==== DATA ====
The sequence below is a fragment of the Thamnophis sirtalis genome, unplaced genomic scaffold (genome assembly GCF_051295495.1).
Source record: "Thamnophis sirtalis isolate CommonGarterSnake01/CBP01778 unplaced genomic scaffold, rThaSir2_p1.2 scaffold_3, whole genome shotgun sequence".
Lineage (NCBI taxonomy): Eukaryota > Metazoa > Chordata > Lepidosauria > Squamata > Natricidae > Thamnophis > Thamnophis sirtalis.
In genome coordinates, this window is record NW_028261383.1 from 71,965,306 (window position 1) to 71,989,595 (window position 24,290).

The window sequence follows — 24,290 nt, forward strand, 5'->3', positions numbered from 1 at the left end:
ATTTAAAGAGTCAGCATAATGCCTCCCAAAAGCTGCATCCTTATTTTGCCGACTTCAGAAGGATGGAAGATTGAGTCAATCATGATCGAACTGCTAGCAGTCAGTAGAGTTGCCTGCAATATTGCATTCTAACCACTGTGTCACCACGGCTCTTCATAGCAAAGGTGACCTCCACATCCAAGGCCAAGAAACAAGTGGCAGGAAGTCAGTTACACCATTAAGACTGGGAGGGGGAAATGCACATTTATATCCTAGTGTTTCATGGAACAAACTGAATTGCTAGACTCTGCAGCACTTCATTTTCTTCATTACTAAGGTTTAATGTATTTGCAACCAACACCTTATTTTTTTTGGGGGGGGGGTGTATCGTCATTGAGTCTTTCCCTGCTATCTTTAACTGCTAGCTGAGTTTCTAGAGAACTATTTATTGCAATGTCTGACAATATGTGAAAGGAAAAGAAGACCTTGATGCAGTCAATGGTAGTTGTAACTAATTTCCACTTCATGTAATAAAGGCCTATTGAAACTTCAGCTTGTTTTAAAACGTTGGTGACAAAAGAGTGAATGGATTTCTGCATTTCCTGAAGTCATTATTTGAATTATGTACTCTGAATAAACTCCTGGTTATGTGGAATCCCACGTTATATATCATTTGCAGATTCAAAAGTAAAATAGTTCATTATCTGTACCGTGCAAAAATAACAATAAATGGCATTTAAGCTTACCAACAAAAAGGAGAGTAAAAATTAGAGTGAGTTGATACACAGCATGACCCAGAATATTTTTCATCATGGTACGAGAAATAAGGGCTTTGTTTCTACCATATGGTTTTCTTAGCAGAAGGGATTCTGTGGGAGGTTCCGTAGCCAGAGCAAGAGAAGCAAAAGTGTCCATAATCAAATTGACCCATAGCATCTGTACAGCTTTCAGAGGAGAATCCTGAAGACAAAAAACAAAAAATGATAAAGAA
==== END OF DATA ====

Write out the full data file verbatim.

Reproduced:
The sequence below is a fragment of the Thamnophis sirtalis genome, unplaced genomic scaffold (genome assembly GCF_051295495.1).
Source record: "Thamnophis sirtalis isolate CommonGarterSnake01/CBP01778 unplaced genomic scaffold, rThaSir2_p1.2 scaffold_3, whole genome shotgun sequence".
Lineage (NCBI taxonomy): Eukaryota > Metazoa > Chordata > Lepidosauria > Squamata > Natricidae > Thamnophis > Thamnophis sirtalis.
In genome coordinates, this window is record NW_028261383.1 from 71,965,306 (window position 1) to 71,989,595 (window position 24,290).

The window sequence follows — 24,290 nt, forward strand, 5'->3', positions numbered from 1 at the left end:
ATTTAAAGAGTCAGCATAATGCCTCCCAAAAGCTGCATCCTTATTTTGCCGACTTCAGAAGGATGGAAGATTGAGTCAATCATGATCGAACTGCTAGCAGTCAGTAGAGTTGCCTGCAATATTGCATTCTAACCACTGTGTCACCACGGCTCTTCATAGCAAAGGTGACCTCCACATCCAAGGCCAAGAAACAAGTGGCAGGAAGTCAGTTACACCATTAAGACTGGGAGGGGGAAATGCACATTTATATCCTAGTGTTTCATGGAACAAACTGAATTGCTAGACTCTGCAGCACTTCATTTTCTTCATTACTAAGGTTTAATGTATTTGCAACCAACACCTTATTTTTTTTGGGGGGGGGGTGTATCGTCATTGAGTCTTTCCCTGCTATCTTTAACTGCTAGCTGAGTTTCTAGAGAACTATTTATTGCAATGTCTGACAATATGTGAAAGGAAAAGAAGACCTTGATGCAGTCAATGGTAGTTGTAACTAATTTCCACTTCATGTAATAAAGGCCTATTGAAACTTCAGCTTGTTTTAAAACGTTGGTGACAAAAGAGTGAATGGATTTCTGCATTTCCTGAAGTCATTATTTGAATTATGTACTCTGAATAAACTCCTGGTTATGTGGAATCCCACGTTATATATCATTTGCAGATTCAAAAGTAAAATAGTTCATTATCTGTACCGTGCAAAAATAACAATAAATGGCATTTAAGCTTACCAACAAAAAGGAGAGTAAAAATTAGAGTGAGTTGATACACAGCATGACCCAGAATATTTTTCATCATGGTACGAGAAATAAGGGCTTTGTTTCTACCATATGGTTTTCTTAGCAGAAGGGATTCTGTGGGAGGTTCCGTAGCCAGAGCAAGAGAAGCAAAAGTGTCCATAATCAAATTGACCCATAGCATCTGTACAGCTTTCAGAGGAGAATCCTGAAGACAAAAAACAAAAAATGATAAAGAA